It is, for many people, the ultimate fantasy: register on a virtual 3D community Website, create a custom avatar representation of yourself, and interact—or simply act out—in a virtual world.
Since June 2003, when Linden Labs introduced the online game Second Life, such fantasy spots have garnered increasing media attention and user interest. At present, Second Life boasts more than 4.4 million registered users, making it the largest virtual world.
Several media companies are now getting into their own fantasy: trying to find money that may be available in such places. The hunt for the next social Internet phenomenon has led the likes of NBC, CBS and its cable outfit Showtime to build bulwarks in Second Life. Others, like MTV Networks and Telepictures’ The Tyra Banks Show, have joined with existing firms to build virtual worlds or affiliate with others with a less permissive reputation than Second Life.
Since its launch, much ink has been devoted to Second Life. Along with speculation over how many of its users regularly roam through its neighborhoods, there remains the question of which neighborhoods are most frequented. Sex clubs abound on Second Life’s mature areas, and there are “violence-permitted areas,” all of which speaks to the all-access appeal of buying into a virtual life.
Media companies are hoping to tap into more-upscale areas on the site. Linden Labs charges $1,650 upfront and $295 per month for a “virtual acre island” on Second Life.
The media-built areas include an island for Showtime’s The L Word, a virtual Rockefeller Christmas tree with lighting ceremony from NBC, and a virtual game, Smokin’ Aces, provided by the network.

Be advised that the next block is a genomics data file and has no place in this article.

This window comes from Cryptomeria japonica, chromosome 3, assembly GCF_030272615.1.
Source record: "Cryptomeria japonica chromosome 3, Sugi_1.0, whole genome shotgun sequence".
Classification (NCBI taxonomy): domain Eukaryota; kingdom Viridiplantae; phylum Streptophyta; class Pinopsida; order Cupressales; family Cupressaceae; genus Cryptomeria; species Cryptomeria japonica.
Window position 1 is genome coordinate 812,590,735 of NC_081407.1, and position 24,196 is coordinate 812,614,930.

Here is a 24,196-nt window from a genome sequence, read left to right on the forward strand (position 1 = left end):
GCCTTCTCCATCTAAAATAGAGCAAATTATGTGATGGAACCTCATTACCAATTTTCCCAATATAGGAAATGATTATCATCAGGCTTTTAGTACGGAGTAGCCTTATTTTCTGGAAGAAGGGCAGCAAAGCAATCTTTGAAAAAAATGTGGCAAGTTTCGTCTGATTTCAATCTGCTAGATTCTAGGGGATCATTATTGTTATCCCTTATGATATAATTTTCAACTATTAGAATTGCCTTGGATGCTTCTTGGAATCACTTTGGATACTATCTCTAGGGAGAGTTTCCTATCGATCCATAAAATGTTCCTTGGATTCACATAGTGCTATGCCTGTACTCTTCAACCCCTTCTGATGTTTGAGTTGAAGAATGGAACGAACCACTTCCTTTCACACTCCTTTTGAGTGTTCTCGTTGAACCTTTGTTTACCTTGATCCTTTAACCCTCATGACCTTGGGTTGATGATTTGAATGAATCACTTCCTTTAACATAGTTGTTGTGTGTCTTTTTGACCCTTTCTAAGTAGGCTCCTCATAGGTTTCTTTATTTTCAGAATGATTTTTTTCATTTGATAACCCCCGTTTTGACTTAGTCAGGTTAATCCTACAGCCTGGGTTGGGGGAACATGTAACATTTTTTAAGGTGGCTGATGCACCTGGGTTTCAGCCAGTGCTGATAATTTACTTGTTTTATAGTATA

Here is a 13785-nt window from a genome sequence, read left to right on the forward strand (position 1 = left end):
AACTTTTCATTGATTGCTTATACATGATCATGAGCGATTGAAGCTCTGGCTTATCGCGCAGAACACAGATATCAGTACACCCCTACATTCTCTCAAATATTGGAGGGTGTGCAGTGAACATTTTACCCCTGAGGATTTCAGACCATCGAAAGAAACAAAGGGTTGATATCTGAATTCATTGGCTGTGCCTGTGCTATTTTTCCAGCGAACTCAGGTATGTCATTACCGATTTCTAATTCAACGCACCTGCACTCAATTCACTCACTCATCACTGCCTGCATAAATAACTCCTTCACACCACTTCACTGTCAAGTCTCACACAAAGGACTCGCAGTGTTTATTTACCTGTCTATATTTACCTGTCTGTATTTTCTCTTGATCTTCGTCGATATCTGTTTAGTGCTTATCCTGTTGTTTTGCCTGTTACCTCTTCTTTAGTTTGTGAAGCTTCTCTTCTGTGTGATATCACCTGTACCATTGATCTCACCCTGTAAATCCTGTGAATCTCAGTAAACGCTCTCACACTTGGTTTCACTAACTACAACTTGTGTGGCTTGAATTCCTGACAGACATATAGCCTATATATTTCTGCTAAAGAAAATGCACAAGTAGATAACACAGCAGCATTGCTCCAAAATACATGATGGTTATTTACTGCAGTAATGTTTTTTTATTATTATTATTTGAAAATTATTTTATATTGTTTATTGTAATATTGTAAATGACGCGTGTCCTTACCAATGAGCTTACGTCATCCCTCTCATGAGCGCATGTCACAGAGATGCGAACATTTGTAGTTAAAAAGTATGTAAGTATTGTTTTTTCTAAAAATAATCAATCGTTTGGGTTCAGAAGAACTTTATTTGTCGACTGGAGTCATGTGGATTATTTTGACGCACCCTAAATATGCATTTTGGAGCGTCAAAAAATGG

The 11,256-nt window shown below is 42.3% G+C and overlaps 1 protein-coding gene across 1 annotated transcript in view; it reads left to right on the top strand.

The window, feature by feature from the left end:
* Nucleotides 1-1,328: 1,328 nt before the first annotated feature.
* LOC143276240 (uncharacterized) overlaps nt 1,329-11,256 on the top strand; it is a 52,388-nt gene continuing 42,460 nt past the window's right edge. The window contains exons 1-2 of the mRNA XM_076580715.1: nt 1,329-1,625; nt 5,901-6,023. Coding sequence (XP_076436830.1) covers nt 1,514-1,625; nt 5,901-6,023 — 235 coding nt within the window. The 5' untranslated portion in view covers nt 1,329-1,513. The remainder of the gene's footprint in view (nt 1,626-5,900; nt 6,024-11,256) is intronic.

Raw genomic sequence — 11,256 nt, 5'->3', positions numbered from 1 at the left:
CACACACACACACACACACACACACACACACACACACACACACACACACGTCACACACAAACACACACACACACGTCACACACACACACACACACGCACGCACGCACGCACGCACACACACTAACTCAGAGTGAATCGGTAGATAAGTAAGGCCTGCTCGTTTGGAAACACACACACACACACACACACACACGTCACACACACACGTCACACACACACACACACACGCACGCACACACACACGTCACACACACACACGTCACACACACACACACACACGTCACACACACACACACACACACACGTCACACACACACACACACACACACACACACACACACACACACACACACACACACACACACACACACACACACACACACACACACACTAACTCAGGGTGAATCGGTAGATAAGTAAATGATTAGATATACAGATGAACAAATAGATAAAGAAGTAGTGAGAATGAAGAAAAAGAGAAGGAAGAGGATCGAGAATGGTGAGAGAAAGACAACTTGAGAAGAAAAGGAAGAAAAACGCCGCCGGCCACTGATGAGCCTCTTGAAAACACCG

Unfortunately, Second Life’s freewheeling nature has caused problems for some professional entities hoping to benefit from the site’s cachet. Two weeks ago, John Edwards’ campaign headquarters in Second Life was, according to his campaign blog, attacked by “a feces-spewing obscenity” and a “photoshopped picture of John in blackface.”
Other media companies have taken their virtual business elsewhere.
Last September, Viacom’s MTV introduced a 3D world called Virtual LagunaBeach, which was based on the reality series. The so-called social metaverse was quickly joined by a sibling community called Virtual Hills.
Since they launched, Virtual Hills and LagunaBeach have attracted more than 502,000 registered users with an average age of 20. “These communities will take our audience beyond passive consumption to active engagement with our content and with marketers’ messages,” says an MTV spokesperson.
MTV has worked hard to integrate itself and its sponsors into its virtual worlds. Under the theory that consumers are moving away from traditional advertising models, the company pushes for users to hold up their Cingular phones and “drink” Pepsi. More than 12,000 sodas have been dispensed from vending machines in Virtual Hills/Laguna Beach.
The company also heavily promotes its own products on the site. Last month, an online event for the band KoRn’s MTV Unplugged CD was attended by avatars of two of the band’s members.
MTV isn’t the only Viacom company testing the 3D waters. Last month, MTV sister network Nickelodeon introduced its own community, Nicktropolis. In just over a month, the site has had 1 million unique visitors, according to the company, perhaps luring the same core audience that made Neopets so popular.
Last month, Tyra Banks took another approach and opened up a “virtual studio” within a virtual world called Music Lounge created by a company called Doppelganger.
“Second Life is obviously popular,” explains Telepictures President Hilary Estey McLoughlin, “but we thought [Doppelganger] would be a safer place and we would be better-protected.”
The company has yet to figure out how to monetize the new studio but so far has declared it a success. “We see it as a great way to brand the show in a whole new way,” says Estey McLoughlin.
Since the Virtual Studio was introduced, the Doppelganger user base has reportedly quadrupled. If it continues to do well, Telepictures is looking to bring some of its other brands, like Ellen or TMZ, into a 3D world. In the meantime, the company is enjoying the exposure.
Virtual Studio threw a 10th-anniversary bash for Tyra Banks’ Sports Illustrated swimsuit cover. “All the avatars were in swimsuits,” says Estey McLoughlin, “and you know it was a success because everyone ended up in the hot tub.”